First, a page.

Once I get the manuscript from an author, I put it in my queue. At any point in time, I may have between two and ten full requests in line. And I get to them depending on how much time I have and in order of request date. It usually takes me two weeks to a month (this summer was slow because of the move) to respond to a full (unless, of course, the writer has other offers or I’m very interested in something, right after the query, and need to read immediately…and this doesn’t happen that often, even with full requests).
Literary Agency Interns
The other thing I do when I get a full request in is I send it to my readers. Yes, I have readers. ABLit agents work with qualified young publishing enthusiasts on full manuscripts and sometimes client manuscripts. Since we’re scattered all over the country, my colleagues and I have our own networks of readers, although there are some readers that everyone at the agency works with.
I currently have several readers and I also work with one of our agency readers. I have a very rigorous reader screening process and choose my readers very carefully. Though, I don’t always agree with them, I value their feedback. They provide a valuable service to me, as they fill in my blind spots and make sure I’m not missing anything — good or bad — about a manuscript. (I started out as a reader for ABLit, so I love teaching and working with my readers, it’s a great learning experience for both of us.)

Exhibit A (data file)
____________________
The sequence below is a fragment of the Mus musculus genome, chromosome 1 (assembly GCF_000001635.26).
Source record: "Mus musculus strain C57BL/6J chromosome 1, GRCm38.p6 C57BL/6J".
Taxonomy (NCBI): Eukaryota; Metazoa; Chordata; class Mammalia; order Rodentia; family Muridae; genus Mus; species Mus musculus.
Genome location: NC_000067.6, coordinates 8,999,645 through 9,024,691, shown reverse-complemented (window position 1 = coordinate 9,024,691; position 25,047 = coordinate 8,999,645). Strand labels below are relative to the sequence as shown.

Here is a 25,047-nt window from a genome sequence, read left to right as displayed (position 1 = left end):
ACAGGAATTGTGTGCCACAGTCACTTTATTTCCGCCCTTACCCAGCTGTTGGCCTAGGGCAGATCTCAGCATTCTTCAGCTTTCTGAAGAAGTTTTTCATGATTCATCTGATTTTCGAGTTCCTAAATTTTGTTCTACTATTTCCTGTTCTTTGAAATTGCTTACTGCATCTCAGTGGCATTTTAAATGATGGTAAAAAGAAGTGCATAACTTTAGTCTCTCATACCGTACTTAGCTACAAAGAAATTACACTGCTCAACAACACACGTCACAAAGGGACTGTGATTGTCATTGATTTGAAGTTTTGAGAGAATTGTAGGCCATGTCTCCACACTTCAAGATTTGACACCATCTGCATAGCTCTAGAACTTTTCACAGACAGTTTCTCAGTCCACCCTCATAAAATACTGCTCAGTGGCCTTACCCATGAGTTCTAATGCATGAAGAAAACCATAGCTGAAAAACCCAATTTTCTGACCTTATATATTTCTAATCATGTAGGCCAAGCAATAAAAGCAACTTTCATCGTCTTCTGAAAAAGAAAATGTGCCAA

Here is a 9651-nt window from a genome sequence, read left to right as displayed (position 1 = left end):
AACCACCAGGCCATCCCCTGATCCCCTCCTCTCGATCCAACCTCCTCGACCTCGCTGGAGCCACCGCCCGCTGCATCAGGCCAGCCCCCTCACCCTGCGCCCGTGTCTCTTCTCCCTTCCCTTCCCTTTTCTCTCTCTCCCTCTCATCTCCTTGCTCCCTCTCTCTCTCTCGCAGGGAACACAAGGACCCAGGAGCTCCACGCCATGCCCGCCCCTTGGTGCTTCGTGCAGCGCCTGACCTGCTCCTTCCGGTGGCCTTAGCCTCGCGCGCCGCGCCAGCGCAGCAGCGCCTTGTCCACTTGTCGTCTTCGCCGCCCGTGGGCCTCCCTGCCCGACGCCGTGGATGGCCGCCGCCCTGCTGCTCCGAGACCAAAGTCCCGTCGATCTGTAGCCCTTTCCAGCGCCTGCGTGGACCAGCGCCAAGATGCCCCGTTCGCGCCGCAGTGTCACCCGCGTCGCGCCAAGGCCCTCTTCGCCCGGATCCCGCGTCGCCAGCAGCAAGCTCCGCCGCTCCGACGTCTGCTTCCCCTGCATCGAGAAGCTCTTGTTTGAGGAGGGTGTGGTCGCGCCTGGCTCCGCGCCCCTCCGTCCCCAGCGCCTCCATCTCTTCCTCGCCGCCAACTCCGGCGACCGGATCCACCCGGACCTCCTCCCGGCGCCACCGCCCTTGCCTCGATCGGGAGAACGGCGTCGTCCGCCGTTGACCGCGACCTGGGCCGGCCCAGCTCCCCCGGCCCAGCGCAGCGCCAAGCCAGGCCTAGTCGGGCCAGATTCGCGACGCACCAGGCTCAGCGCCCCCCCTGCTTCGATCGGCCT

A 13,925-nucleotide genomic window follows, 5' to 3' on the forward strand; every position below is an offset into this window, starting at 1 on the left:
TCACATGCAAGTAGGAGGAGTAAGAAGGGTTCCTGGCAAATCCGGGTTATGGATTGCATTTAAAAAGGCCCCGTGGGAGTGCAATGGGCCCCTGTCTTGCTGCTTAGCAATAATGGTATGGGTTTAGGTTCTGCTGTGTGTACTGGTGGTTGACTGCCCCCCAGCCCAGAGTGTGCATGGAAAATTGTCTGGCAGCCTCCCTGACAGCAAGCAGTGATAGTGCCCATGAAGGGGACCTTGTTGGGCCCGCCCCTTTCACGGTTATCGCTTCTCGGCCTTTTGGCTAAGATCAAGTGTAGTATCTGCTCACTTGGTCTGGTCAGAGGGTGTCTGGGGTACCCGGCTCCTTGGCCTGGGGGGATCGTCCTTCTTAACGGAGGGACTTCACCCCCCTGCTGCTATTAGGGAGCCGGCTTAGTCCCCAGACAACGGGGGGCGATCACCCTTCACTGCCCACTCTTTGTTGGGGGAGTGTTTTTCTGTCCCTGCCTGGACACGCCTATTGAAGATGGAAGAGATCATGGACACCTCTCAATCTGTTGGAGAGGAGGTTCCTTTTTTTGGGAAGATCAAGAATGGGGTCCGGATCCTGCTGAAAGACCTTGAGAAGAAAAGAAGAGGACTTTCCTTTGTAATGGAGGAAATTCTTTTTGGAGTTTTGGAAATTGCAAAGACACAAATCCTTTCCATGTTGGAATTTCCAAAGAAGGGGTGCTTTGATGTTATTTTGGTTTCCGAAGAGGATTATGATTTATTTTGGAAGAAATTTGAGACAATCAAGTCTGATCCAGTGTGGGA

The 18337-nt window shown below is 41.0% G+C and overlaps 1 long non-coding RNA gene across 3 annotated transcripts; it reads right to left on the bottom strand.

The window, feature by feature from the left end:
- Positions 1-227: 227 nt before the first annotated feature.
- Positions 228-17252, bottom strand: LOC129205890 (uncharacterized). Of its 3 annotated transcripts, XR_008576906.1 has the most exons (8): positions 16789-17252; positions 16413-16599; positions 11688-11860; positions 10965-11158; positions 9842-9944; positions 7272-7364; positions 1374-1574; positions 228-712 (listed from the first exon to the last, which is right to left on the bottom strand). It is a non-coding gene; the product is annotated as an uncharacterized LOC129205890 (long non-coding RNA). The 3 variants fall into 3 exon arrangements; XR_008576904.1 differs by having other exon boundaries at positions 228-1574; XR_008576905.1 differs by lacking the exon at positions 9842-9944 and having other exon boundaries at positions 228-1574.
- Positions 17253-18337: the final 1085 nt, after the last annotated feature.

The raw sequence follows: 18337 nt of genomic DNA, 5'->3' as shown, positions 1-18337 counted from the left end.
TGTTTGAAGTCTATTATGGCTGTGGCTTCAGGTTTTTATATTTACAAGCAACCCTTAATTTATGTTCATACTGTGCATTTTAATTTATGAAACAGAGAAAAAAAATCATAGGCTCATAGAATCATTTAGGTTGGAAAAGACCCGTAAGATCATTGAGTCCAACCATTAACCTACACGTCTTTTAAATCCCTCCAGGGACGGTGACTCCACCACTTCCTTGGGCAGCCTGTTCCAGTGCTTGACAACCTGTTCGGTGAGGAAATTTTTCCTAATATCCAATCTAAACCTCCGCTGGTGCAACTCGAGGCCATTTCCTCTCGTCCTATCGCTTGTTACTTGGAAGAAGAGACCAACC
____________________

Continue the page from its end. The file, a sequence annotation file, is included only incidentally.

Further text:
What Literary Agents Want in a Manuscript
So anyway. I send the full request to all my readers and read it myself, as well. If the manuscript really catches my eye on a read, or if a reader highly recommends something that I haven’t gotten to yet, I kick the submission into high gear. When I’m interested, I read quickly.
Most submissions, unfortunately, tend to fall apart by page 50 — the first benchmark, when I tell my readers to check their guts and see if they still want to keep reading. If I can put a full request down by page 50, I will not pick it back up again. The issue is usually voice, character, pacing, or plotting. (The voice is flat, the character is one-dimensional, the story crawls along, and we haven’t gotten into the main plot/action of the manuscript yet.) If my readers chime in and say that they put it down as well, it’s a decline. (My readers don’t talk to each other about submissions, nor do I let my readers decide for me. It’s not rejection or offer by consensus. But because I have such good readers, I tend to agree on manuscripts with at least one of them and really do take their feedback into consideration. Still, the final decision is mine.)